28

I just had a look at the source code of the Skip/Take extension methods of the .NET Framework (on the IEnumerable<T> type) and found that the internal implementation is working with the GetEnumerator method:

// .NET framework
    public static IEnumerable<TSource> Skip<TSource>(this IEnumerable<TSource> source, int count)  
    {
        if (source == null) throw Error.ArgumentNull("source"); 
        return SkipIterator<TSource>(source, count); 
    }

    static IEnumerable<TSource> SkipIterator<TSource>(IEnumerable<TSource> source, int count) 
    {
        using (IEnumerator<TSource> e = source.GetEnumerator()) 
        {
            while (count > 0 && e.MoveNext()) count--;
            if (count <= 0) 
            { 
                while (e.MoveNext()) yield return e.Current;
            } 
        } 
    }

Suppose that I have an IEnumerable<T> with 1000 elements (underlying type is List<T>). What happens if I'm doing list.Skip(990).Take(10) ? Will it iterate througt the 990 first elements before taking the last ten? (this is how I understand it). If yes, then I don't understand why Microsoft didn't implement the Skip method like this:

    // Not tested... just to show the idea
    public static IEnumerable<T> Skip<T>(this IEnumerable<T> source, int count)
    {
        if (source is IList<T>)
        {
            IList<T> list = (IList<T>)source;
            for (int i = count; i < list.Count; i++)
            {
                yield return list[i];
            }
        }
        else if (source is IList)
        {
            IList list = (IList)source;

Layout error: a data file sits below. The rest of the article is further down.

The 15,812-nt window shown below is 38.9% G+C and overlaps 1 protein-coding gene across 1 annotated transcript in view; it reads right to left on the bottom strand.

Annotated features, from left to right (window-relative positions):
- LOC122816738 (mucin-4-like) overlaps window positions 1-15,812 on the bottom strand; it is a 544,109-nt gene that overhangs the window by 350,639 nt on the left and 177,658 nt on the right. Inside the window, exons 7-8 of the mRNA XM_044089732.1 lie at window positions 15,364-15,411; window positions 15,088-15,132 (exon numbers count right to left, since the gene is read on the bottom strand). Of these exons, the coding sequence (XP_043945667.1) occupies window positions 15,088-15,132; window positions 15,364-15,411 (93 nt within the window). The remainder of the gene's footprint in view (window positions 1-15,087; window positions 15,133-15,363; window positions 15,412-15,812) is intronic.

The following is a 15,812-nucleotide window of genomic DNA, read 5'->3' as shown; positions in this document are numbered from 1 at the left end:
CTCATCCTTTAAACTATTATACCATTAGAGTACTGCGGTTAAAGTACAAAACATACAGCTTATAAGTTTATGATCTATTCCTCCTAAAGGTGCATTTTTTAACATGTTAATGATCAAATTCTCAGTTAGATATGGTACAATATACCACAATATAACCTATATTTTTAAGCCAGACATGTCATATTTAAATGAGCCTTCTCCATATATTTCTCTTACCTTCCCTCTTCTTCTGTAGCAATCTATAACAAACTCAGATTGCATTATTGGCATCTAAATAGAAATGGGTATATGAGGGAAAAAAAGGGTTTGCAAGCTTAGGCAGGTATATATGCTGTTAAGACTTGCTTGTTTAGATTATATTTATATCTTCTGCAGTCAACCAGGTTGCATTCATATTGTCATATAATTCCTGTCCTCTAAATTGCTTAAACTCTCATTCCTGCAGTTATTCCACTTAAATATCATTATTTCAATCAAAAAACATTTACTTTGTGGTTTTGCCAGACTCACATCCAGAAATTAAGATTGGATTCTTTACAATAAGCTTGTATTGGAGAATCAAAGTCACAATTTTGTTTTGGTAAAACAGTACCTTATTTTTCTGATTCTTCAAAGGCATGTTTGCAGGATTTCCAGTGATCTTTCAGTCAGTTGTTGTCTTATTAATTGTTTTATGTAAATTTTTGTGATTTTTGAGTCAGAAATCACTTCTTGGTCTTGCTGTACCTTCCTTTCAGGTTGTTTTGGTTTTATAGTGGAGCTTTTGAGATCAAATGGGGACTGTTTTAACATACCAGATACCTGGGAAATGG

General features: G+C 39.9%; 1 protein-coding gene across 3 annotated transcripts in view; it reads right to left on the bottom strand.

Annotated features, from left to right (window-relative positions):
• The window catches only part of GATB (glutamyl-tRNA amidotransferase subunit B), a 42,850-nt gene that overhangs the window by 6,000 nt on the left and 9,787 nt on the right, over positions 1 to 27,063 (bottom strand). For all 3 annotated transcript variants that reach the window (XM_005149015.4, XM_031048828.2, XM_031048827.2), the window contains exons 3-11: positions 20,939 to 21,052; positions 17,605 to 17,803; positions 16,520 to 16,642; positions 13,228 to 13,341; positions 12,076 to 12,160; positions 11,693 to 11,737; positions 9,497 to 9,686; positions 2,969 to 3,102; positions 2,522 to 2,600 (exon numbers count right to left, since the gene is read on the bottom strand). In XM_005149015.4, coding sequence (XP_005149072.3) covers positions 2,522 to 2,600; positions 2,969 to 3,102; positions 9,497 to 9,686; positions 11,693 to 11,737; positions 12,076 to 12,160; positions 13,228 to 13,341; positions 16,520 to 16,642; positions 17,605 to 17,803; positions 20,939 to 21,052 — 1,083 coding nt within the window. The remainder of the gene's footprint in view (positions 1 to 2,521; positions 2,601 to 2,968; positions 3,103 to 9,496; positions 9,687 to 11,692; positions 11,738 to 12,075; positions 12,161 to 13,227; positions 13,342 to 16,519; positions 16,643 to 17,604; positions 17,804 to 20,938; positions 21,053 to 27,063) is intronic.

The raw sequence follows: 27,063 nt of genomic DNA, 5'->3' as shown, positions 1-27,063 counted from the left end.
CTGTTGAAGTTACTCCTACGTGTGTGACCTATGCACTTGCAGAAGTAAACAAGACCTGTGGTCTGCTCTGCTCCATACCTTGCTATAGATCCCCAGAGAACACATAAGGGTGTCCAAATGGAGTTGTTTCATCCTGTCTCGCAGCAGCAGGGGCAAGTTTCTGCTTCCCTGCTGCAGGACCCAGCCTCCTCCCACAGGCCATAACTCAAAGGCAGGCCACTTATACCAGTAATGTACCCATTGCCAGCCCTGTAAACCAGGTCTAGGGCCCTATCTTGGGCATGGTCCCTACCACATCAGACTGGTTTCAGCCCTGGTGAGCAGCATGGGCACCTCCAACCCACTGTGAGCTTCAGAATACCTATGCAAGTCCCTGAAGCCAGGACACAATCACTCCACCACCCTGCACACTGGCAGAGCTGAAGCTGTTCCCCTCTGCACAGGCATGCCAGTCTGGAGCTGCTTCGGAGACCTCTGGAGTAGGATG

for (int i = count; i < list.Count; i++)
            {
                yield return (T)list[i];
            }
        }
        else
        {
            // .NET framework
            using (IEnumerator<T> e = source.GetEnumerator())
            {
                while (count > 0 && e.MoveNext()) count--;
                if (count <= 0)
                {
                    while (e.MoveNext()) yield return e.Current;
                }
            }
        }
    }

In fact, they did that for the Count method for example...

    // .NET Framework...
    public static int Count<TSource>(this IEnumerable<TSource> source) 
    {
        if (source == null) throw Error.ArgumentNull("source");

        ICollection<TSource> collectionoft = source as ICollection<TSource>; 
        if (collectionoft != null) return collectionoft.Count;

        ICollection collection = source as ICollection; 
        if (collection != null) return collection.Count; 

        int count = 0;
        using (IEnumerator<TSource> e = source.GetEnumerator())
        { 
            checked 
            {
                while (e.MoveNext()) count++;
            }
        } 
        return count;
    } 

So what's the reason?

4
  • 2
    I have found that it's always best to assume those methods are never optimized. Even for Count(), it optimizes for ICollection<>, but not IReadOnlyCollection<>. If you need it to be optimized, write your own.
    – RobSiklos
    Commented Nov 15, 2013 at 14:19
  • Because they never bothered to add that optimization? I don't see any problems with you doing that yourself if you find that it helps. But note that then myList.Select(..).Skip(100) is slower than myList.Skip(100).Select(..), even though they're functionally the same.
    – Tim S.
    Commented Nov 15, 2013 at 14:27
  • Also note that in Linq-To-SQL and EF Skip and Take are pushed down to the SQL query, so it does not iterate through the prior items. (SQL might via a table/index scan, but Linq does not)
    – D Stanley
    Commented Nov 15, 2013 at 14:43
  • In this case, you call the Skip/Take method on IQueryable<T> (and not IEnumerable<T>), which has a different implementation...
    – nicolas
    Commented Nov 15, 2013 at 14:45

3 Answers 3

17

In Jon Skeet's excellent tutorial re-implementing Linq, he discusses (briefly) that very question: